I sent a mass email to the staff making these points and requesting recommendations for better agents. A few names came back. I made a list. I sent the list to HR. They began handing it out with the packets of info they give to new hires. This must have sucked thousands of dollars of business away from George, Lifu, and Lily in the first months alone.
The whole effort took maybe an hour over the course of a week. It was an object lesson in the lack of initiative that pervades the culture at CCTV. The senior foreign editors — sages who’ve been here for years, these treasured sources of guidance — never thought to do something as simple as make a list? The Chinese producers, who suffer from the turnover and quickly soured attitude among their foreign editors, never sent a word upstairs? “Hey, our editors already have enough trouble acclimating here without having to deal with dodgy real estate agents. Can you help them out?”
This may seem like a lot to make out of what ultimately is little more than one of life’s hassles. But as you take into consideration the scope and power of this organization, it becomes astounding to think that it — or any number of other little things like it — would ever become an issue at all. It’s a “soft power” initiative of geopolitical importance to the country. It has the full support and funding of the central government. It has production centers in Washington DC, Nairobi, and London. It can’t use its weight to handle little shithead agents in the neighborhoods around its own headquarters? You’d think someone in management would have arranged a deal with a real estate company from the outset.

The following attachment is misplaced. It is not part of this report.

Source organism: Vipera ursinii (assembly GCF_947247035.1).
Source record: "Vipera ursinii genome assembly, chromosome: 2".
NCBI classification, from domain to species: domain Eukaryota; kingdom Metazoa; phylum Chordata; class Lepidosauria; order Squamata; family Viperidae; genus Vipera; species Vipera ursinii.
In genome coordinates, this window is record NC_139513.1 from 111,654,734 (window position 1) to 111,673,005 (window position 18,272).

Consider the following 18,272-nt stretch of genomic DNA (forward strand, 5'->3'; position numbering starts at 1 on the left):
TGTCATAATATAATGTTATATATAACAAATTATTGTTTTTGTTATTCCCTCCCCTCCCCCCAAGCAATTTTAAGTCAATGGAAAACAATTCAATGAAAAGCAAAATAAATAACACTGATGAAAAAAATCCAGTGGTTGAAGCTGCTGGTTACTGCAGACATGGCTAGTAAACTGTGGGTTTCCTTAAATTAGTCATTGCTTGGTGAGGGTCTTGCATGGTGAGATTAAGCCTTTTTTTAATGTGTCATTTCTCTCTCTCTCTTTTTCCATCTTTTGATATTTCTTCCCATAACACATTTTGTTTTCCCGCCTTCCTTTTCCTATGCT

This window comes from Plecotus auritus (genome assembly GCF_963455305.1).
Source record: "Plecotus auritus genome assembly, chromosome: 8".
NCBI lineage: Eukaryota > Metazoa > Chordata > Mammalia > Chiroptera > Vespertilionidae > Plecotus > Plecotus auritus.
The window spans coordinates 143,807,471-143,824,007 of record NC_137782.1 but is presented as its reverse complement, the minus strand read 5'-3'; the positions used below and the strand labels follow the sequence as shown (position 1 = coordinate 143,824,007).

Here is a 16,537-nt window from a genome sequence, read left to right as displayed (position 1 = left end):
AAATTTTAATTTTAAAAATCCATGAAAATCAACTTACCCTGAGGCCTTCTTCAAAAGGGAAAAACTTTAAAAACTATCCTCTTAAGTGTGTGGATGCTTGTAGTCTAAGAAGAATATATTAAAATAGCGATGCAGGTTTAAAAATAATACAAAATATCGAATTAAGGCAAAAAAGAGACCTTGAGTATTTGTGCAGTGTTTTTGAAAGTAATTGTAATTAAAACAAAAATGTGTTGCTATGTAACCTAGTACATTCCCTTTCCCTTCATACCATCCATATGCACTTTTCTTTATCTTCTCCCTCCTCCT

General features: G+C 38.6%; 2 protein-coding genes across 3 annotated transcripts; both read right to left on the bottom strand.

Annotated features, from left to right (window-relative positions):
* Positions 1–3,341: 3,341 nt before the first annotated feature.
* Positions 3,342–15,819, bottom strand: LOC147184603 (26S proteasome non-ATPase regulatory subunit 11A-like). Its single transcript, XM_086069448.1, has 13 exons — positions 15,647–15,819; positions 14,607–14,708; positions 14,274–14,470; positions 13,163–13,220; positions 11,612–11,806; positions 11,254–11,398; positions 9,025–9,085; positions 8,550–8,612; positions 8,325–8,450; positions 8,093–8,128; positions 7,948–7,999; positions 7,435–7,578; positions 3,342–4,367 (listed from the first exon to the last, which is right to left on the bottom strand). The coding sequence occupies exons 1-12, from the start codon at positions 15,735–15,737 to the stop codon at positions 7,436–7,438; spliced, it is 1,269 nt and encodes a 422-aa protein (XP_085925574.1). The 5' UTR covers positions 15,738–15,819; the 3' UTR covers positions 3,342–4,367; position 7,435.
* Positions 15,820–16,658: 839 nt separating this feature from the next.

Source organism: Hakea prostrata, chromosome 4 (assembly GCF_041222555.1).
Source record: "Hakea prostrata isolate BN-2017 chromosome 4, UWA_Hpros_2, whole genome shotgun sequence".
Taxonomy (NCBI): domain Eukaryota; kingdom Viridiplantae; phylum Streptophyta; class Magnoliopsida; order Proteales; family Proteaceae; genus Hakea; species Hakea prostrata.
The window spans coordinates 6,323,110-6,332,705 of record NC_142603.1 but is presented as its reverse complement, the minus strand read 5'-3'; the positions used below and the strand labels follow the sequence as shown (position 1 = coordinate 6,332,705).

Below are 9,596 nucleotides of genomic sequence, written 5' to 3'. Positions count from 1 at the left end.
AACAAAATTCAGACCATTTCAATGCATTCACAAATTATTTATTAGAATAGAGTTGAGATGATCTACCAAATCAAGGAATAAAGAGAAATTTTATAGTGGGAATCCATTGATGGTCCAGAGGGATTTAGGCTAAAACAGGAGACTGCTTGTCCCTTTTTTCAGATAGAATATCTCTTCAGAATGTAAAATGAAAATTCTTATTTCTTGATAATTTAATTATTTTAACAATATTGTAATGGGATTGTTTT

The Chinese directors who oversee the newsroom — where are they? They don’t bother to say a single word to us over years of employment. We don’t know even who they are, even though we’re the bottleneck all stories go through before being broadcast live on air.